At that time, a number of philosophical and heterodox doctrines were stirring around us, and we felt the desire and need to strengthen our faith amid the attacks that came from the various schools of false science. Some of our young friends were materialistic; some sansimonians, other furierists, other deists. When we, Catholics, tried to remind these unhappy people of the wonders of Christianity, they replied: “These wonders you speak of are a thing of the past: Christianity has done wonders in other times; but, today, Christianity is dead. And so, you who boast of being Catholic, what do you do? Where are the works that show your faith and make us respect and admire your beliefs?” And they were right: the reproach was more than deserved, because we did nothing. That is when we said to each other: “Well then! Let’s do it! May our actions be in accordance with our faith. But, what to do? What to do to be truly Catholic, but what is more pleasing to God? Let us help our neighbor, as Jesus Christ did, and let us put our faith under the shelter of charity.”
Frederic Ozanam, Address to the Conference of St. Vincent de Paul in Florence, January 30, 1853.
- Frederic Ozanam, a few months before his death and already seriously ill, addresses a group of young people from the Society of St. Vincent de Paul, recalling the origin of the Society in Paris. In doing so, he makes a small mistake, saying that the meeting took place in May (it was April 23).
- Two ideas are clearly shown in the text, as foundational facts:  “the desire and need to strengthen our faith” (to grow in faith) and  “to do, to be truly Catholic, what is more pleasing to God” (to grow in charity).
- It is important to note that Frederic does not dissociate both aspects of being a believer; both are inextricably united: “may our acts may be in accordance with our faith.” Because we are believers, we must act in a certain way. And how? Frederic also answers this: “let us help our neighbor, as Jesus Christ did, and let us put our faith under the shelter of charity.”
- There are so many sentences from St. Vincent de Paul that reminds us this, that the list could become endless. Let us remember and reflect with some of them:
- To tend to our perfection, we must be clothed with the spirit of Jesus Christ.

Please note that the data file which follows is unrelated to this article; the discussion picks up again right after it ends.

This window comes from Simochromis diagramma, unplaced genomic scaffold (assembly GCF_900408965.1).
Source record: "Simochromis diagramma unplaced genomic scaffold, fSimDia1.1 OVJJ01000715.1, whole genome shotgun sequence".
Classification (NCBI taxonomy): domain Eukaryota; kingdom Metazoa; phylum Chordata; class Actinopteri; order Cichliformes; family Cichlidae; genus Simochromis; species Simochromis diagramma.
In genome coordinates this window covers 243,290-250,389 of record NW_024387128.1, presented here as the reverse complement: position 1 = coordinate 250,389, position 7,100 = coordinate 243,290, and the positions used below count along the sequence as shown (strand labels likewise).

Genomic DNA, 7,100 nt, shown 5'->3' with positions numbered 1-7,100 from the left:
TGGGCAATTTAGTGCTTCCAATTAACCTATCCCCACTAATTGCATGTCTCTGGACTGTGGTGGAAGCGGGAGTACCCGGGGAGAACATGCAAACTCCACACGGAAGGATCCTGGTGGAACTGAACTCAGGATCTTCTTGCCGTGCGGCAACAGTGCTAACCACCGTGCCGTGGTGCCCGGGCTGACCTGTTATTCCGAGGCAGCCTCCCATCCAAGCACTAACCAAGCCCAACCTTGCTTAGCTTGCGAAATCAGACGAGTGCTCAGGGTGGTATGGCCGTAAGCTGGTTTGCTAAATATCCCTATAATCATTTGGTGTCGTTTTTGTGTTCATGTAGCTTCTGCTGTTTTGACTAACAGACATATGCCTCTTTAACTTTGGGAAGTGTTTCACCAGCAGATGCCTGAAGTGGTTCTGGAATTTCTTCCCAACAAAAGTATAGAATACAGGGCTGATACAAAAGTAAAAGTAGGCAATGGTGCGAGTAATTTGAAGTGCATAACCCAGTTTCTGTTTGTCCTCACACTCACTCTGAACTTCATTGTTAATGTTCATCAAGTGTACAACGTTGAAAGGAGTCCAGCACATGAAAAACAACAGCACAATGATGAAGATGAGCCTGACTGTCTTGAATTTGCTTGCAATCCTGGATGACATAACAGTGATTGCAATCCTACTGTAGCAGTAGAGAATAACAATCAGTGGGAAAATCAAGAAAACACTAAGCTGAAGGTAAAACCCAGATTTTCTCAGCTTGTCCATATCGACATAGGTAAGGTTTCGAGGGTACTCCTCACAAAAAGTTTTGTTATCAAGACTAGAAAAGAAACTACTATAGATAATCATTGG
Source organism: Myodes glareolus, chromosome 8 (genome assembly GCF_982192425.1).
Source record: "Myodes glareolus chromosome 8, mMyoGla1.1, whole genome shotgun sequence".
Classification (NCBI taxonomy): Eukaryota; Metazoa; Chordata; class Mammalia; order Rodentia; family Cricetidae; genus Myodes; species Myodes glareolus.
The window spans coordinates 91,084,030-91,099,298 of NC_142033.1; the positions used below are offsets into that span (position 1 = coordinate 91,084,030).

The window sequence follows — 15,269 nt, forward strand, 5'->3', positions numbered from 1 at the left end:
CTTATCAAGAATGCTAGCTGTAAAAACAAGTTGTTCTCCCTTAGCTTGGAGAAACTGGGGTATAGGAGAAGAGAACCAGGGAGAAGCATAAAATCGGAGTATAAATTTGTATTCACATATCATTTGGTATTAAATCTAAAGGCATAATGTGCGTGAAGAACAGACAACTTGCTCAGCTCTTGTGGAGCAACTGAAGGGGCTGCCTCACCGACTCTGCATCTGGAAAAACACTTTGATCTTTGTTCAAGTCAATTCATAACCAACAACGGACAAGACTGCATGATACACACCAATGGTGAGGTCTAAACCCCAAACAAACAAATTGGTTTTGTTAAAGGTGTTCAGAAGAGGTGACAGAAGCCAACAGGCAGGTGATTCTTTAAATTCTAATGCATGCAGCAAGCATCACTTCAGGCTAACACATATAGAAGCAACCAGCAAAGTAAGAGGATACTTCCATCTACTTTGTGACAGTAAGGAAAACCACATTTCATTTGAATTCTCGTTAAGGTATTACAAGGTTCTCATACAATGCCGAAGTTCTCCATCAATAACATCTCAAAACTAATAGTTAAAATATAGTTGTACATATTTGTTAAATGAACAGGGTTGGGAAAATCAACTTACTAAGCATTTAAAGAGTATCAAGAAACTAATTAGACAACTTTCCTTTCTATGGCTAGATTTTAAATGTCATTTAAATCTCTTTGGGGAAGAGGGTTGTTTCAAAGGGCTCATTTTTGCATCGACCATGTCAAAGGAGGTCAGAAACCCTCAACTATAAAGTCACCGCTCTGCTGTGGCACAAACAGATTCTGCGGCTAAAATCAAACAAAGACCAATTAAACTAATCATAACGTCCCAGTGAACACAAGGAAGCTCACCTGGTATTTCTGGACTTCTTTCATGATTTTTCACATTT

- Let us love God, brothers, let us love God, but let it be with the strength of our arms and the sweat of our brows.
- We cannot better assure our eternal happiness than by living and dying in the service of the poor.
- Give me a man of prayer, and he will be capable of everything.
- I think half the people, and even the three quarters, will be condemned for the sin of laziness.
- Human actions become actions of God when they are performed in him and through him.
- What is done for charity is done for God.
- The poor are our masters and lords.
- Quoi! To be a Christian and to see our brothers [or sisters] suffering without weeping with them, without being with them! That is to be lacking in charity; it is being a caricature of a Christian.
- We can not fail to note the fact that Frederic addresses a large group of young people. The Society of St. Vincent de Paul was born as a youth group of Catholic students.
Questions for dialogue:
- How do we live, personally and in community, this double —but unique— reality of “growing in faith” and “growing in charity”?
- How do we show that we are believers? In going to Mass a lot, in praying a lot?…. Only in that?
- Are our actions “consistent with our faith”?
- What do the words of St. Vincent de Paul we have just read tell us? Which one draws my attention? What aspects of my life is Vincent asking me to change?
- Do I encourage the youth of my environment to live the experience of faith from charity, in community, perhaps within the Conferences of St. Vincent de Paul?
- Do we know Frederic Ozanam enough? What can we do to know more and better his word and his legacy to the Society of St. Vincent de Paul, and to the Vincentian Family in general?
Javier F. Chento